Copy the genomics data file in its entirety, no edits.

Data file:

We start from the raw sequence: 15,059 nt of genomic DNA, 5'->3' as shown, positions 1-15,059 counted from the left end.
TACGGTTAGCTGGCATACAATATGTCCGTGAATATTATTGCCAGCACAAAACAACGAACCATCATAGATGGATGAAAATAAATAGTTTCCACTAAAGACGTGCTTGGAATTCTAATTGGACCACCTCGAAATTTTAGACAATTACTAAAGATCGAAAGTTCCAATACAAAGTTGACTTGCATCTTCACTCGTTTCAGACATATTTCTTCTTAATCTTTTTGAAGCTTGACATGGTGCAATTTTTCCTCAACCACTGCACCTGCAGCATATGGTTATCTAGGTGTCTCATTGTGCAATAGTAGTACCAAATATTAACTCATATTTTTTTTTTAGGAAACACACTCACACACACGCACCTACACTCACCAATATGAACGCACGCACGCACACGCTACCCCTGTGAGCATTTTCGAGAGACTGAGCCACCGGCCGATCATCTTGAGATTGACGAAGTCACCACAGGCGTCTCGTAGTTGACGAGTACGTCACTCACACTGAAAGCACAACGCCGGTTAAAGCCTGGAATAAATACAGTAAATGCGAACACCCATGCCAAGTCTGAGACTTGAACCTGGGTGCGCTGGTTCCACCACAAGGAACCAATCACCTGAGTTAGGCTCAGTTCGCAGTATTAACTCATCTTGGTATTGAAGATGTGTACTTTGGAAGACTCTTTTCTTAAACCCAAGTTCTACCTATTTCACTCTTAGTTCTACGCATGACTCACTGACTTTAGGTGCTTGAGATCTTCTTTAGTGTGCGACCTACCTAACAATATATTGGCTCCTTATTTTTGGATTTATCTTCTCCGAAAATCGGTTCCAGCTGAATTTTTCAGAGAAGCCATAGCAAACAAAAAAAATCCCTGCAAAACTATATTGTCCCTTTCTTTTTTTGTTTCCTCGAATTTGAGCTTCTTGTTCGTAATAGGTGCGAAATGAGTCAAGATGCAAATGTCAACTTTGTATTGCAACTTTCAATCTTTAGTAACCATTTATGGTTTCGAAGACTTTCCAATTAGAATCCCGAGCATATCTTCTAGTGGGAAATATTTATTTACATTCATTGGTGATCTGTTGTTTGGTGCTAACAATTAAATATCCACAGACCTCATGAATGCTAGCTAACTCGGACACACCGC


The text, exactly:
We start from the raw sequence: 15,059 nt of genomic DNA, 5'->3' as shown, positions 1-15,059 counted from the left end.
TACGGTTAGCTGGCATACAATATGTCCGTGAATATTATTGCCAGCACAAAACAACGAACCATCATAGATGGATGAAAATAAATAGTTTCCACTAAAGACGTGCTTGGAATTCTAATTGGACCACCTCGAAATTTTAGACAATTACTAAAGATCGAAAGTTCCAATACAAAGTTGACTTGCATCTTCACTCGTTTCAGACATATTTCTTCTTAATCTTTTTGAAGCTTGACATGGTGCAATTTTTCCTCAACCACTGCACCTGCAGCATATGGTTATCTAGGTGTCTCATTGTGCAATAGTAGTACCAAATATTAACTCATATTTTTTTTTTAGGAAACACACTCACACACACGCACCTACACTCACCAATATGAACGCACGCACGCACACGCTACCCCTGTGAGCATTTTCGAGAGACTGAGCCACCGGCCGATCATCTTGAGATTGACGAAGTCACCACAGGCGTCTCGTAGTTGACGAGTACGTCACTCACACTGAAAGCACAACGCCGGTTAAAGCCTGGAATAAATACAGTAAATGCGAACACCCATGCCAAGTCTGAGACTTGAACCTGGGTGCGCTGGTTCCACCACAAGGAACCAATCACCTGAGTTAGGCTCAGTTCGCAGTATTAACTCATCTTGGTATTGAAGATGTGTACTTTGGAAGACTCTTTTCTTAAACCCAAGTTCTACCTATTTCACTCTTAGTTCTACGCATGACTCACTGACTTTAGGTGCTTGAGATCTTCTTTAGTGTGCGACCTACCTAACAATATATTGGCTCCTTATTTTTGGATTTATCTTCTCCGAAAATCGGTTCCAGCTGAATTTTTCAGAGAAGCCATAGCAAACAAAAAAAATCCCTGCAAAACTATATTGTCCCTTTCTTTTTTTGTTTCCTCGAATTTGAGCTTCTTGTTCGTAATAGGTGCGAAATGAGTCAAGATGCAAATGTCAACTTTGTATTGCAACTTTCAATCTTTAGTAACCATTTATGGTTTCGAAGACTTTCCAATTAGAATCCCGAGCATATCTTCTAGTGGGAAATATTTATTTACATTCATTGGTGATCTGTTGTTTGGTGCTAACAATTAAATATCCACAGACCTCATGAATGCTAGCTAACTCGGACACACCGC